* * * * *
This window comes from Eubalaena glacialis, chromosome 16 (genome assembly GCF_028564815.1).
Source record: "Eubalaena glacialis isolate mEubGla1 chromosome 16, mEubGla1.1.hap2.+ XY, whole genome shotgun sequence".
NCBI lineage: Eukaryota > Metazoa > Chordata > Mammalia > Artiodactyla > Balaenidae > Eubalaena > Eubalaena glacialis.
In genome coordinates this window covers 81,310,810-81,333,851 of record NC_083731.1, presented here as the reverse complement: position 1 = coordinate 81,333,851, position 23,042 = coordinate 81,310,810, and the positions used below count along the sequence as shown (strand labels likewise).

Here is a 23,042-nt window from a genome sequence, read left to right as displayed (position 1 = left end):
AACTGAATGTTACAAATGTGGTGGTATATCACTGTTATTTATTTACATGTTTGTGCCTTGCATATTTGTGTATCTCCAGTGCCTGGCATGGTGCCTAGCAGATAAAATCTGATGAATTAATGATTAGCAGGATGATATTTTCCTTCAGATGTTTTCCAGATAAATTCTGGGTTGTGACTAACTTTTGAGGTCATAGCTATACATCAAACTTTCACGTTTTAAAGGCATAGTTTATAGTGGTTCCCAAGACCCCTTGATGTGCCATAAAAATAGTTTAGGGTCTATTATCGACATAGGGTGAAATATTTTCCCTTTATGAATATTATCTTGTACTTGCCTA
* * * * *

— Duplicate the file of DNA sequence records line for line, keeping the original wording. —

This window comes from Eubalaena glacialis, chromosome 16 (genome assembly GCF_028564815.1).
Source record: "Eubalaena glacialis isolate mEubGla1 chromosome 16, mEubGla1.1.hap2.+ XY, whole genome shotgun sequence".
NCBI lineage: Eukaryota > Metazoa > Chordata > Mammalia > Artiodactyla > Balaenidae > Eubalaena > Eubalaena glacialis.
In genome coordinates this window covers 81,310,810-81,333,851 of record NC_083731.1, presented here as the reverse complement: position 1 = coordinate 81,333,851, position 23,042 = coordinate 81,310,810, and the positions used below count along the sequence as shown (strand labels likewise).

Here is a 23,042-nt window from a genome sequence, read left to right as displayed (position 1 = left end):
AACTGAATGTTACAAATGTGGTGGTATATCACTGTTATTTATTTACATGTTTGTGCCTTGCATATTTGTGTATCTCCAGTGCCTGGCATGGTGCCTAGCAGATAAAATCTGATGAATTAATGATTAGCAGGATGATATTTTCCTTCAGATGTTTTCCAGATAAATTCTGGGTTGTGACTAACTTTTGAGGTCATAGCTATACATCAAACTTTCACGTTTTAAAGGCATAGTTTATAGTGGTTCCCAAGACCCCTTGATGTGCCATAAAAATAGTTTAGGGTCTATTATCGACATAGGGTGAAATATTTTCCCTTTATGAATATTATCTTGTACTTGCCTA